How America Can Reopen


Those extreme measures still will not end the epidemic completely. But the United States cannot long endure in a state of suspended animation, nor can the nation easily bear the cost of repeated lockdowns. That’s why it is also critical to fund and implement the safety measures necessary to let Americans get back to work, school and play without a recrudescence of the virus.

In fact, a nationwide lockdown should be seen as only the first step in a long fight that will proceed at a different pace in different parts of the country. In New York, where doctors and nurses dressed in trash bags and bandannas are desperately fighting to contain the virus even as bodies pile up, the crisis is upon us. In three weeks, when case counts in New York may be peaking, outbreaks in other parts of the country might just be entering a phase of deadly exponential growth. The virus may complicate matters even further by receding in late spring or summer, only to re-emerge in the fall or winter.

We need to prepare for what’s ahead.

The virus will almost certainly re-emerge as individual states and cities start to lift the strictures of social distancing and shelter-in-place — but, ideally, that re-emergence will look more like a string of smaller brush fires than one raging forest fire. Health officials will not be able to detect those brush fires, or keep them from growing, without diagnostic tests. They will need enough tests both to survey the population at random and to diagnose patients who experience symptoms. They will also need the capacity to isolate those who test positive, and to identify, quarantine and monitor their contacts. If those contacts develop symptoms, they’ll need to be able to test them, too.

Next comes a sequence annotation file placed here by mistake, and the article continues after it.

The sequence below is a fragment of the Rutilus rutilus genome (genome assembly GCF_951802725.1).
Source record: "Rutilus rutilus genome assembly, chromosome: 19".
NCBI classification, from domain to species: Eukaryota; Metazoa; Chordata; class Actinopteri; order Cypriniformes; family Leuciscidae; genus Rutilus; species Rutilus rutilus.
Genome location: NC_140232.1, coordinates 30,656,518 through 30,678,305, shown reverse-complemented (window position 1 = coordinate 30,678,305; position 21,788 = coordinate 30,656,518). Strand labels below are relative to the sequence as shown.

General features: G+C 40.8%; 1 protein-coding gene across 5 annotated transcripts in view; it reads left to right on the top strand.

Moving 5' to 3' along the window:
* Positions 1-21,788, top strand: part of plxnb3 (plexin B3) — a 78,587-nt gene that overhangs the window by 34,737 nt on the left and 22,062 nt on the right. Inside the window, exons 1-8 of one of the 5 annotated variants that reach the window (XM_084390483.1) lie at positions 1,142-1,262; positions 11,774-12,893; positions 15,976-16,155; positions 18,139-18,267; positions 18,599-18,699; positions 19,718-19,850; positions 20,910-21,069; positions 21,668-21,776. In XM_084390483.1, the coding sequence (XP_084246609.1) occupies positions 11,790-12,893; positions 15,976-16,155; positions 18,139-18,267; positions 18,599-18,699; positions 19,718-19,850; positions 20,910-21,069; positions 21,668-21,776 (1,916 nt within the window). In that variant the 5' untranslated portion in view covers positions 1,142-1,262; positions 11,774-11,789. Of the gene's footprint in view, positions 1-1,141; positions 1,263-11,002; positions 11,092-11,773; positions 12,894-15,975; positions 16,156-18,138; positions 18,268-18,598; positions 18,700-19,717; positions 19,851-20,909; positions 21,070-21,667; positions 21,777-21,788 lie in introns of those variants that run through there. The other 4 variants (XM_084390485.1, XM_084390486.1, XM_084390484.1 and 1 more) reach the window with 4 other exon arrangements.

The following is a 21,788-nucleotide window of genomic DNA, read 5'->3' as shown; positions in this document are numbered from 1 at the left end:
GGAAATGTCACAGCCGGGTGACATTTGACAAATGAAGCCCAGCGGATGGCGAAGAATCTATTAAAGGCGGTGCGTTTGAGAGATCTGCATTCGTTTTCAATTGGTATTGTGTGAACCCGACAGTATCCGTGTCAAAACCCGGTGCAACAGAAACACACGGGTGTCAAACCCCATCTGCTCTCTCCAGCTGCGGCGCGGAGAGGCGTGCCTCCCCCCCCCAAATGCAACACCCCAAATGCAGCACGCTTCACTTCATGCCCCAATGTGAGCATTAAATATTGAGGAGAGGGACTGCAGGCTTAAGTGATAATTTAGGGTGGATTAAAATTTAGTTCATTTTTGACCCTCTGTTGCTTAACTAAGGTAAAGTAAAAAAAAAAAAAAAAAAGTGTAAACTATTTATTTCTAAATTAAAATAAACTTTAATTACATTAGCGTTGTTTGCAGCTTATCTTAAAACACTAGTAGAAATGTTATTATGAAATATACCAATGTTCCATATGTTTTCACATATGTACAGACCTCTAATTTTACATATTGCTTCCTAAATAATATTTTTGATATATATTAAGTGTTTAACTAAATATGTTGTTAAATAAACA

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To build such capacity, the federal government will have to invest in the nation’s undervalued and deeply strained public health system: more funding will be crucial, but it will not be enough. State and federal leaders should work together, now, to create a public works corps to assist epidemiologists with contact tracing, to erect thousands of drive-through testing sites, and to do the work of infection control in nursing homes and homeless shelters. Some states are already doing this on their own, but others will need federal funding — perhaps in the form of block grants.

Antibody tests, which can determine whether someone has been exposed to the virus and may therefore be immune, will help get people back to work safely, allowing individuals and public health authorities to gauge who can proceed without worry, and who needs to take additional precautions. Scientists, in America and elsewhere, have already developed such tests. The federal government should orchestrate production of the tests in the necessary numbers.



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